A militant strike has been going on of the University academic staff in Nigeria. Significantly this time they have linked up with the non-academic staff. The education system in Nigeria is in a dismal state, with the best academics leaving in droves for the advanced capitalist west. This very fact is a condemnation of the corrupt Nigerian ruling elite.

Earlier this year, in May, the Niger Delta region of Nigeria was in what amounted to a state of war, with the army bombing villages, killing many poor civilians. This article, written at the height of the events, looks into what is behind this conflict, placing it within the context of the crisis of Nigerian capitalism, the unstable nature of the present Yar’Adua government and the key product of Nigeria, crude oil.

A sizeable proportion of Nigerian workers receive pay that is nothing but a starvation wage. Today, over 75% of them live in conditions of crushing poverty, in conditions not far removed from barbarism. And yet any demand for a decent minimum wage is presented by the ruling elite as “unaffordable”, as something that would do terrible damage to the economy.

There has been much talk in Nigeria among bourgeois economists on how to “save the Naira” the country’s currency. Here a Nigerian Marxist explains how none of the policies advocated by these “experts” can work. Only by taking over the banks and the commanding heights of the economy can real control be established over monetary policy.

There is much talk of electoral reform in Nigeria, but even if a genuinely democratic procedure were put in place the workers would still be faced with a choice between parties that stand more or less for the same bourgeois interests. What is required is a party of labour. The Labour Party exists but is run by bourgeois gangsters that have hijacked it. The task is to boot these out and place the party in the hands of the workers.

Adams Oshiomhole was last year declared the rightful winner of the gubernatorial elections in Edo state. He is a very popular figure, having been for years the general secretary of the NLC (Nigerian Labour Congress). But instead of standing for Labour he stood on a bourgeois ticket. Many hopes were placed in him, but what has he achieved so far in the state he now governs?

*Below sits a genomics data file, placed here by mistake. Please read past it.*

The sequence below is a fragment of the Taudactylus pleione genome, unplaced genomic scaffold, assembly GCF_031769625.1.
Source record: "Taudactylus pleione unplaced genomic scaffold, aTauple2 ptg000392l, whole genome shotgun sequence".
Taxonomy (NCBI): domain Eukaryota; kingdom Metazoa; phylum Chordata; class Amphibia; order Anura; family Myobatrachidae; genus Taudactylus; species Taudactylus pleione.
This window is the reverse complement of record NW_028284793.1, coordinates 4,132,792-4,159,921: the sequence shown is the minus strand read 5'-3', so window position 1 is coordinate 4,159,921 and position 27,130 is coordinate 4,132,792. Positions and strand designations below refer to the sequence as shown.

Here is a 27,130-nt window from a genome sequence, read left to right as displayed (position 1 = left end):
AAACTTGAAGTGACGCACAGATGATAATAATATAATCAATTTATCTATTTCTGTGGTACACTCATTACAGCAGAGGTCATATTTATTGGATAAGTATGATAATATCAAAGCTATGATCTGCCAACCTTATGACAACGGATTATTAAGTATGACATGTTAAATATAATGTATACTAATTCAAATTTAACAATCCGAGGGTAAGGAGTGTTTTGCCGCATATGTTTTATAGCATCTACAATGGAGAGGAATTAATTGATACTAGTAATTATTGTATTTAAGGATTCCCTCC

Nigeria is an oil-rich country and yet its people live in absolute poverty. A small privileged elite profits from the oil industry, stashing away their ill-gotten gains and do not use this oil wealth to improve living conditions for the masses. Now they want to worsen things with deregulation. The only answer is nationalisation and planning of the resources under workers' control.

Scenes of innocent people being killed at the hands of the police are becoming ever more common in Nigeria. Here a Nigerian Marxist links this phenomenon to the ever deeper senile decay of capitalism.

Most Nigerian workers earn miserably low wages. The present minimum wage is set at 5,200 Naira (US$36) per month. The workers have now raised the demand for a 52,000 Naira (US$360) minimum wage, still low compared to international standards, and yet the Nigerian elite complain that this will damage the economy!

Not so long ago Nigerian economists were claiming Nigeria would be immune from the world financial meltdown. Now the Nigerian economy is being hit very hard as the world economy is pushed more and more into recession. The dramatic fall in the price of oil is having a devastating impact on Nigeria's finances and the coming period will see this translated into even greater suffering for the working masses.

The present Yar'Adua administration in Nigeria elaborated a so-called "Seven Point Agenda" as it came into office. None of its goals have been achieved and will not be achieved on the basis of the present capitalist economic set up.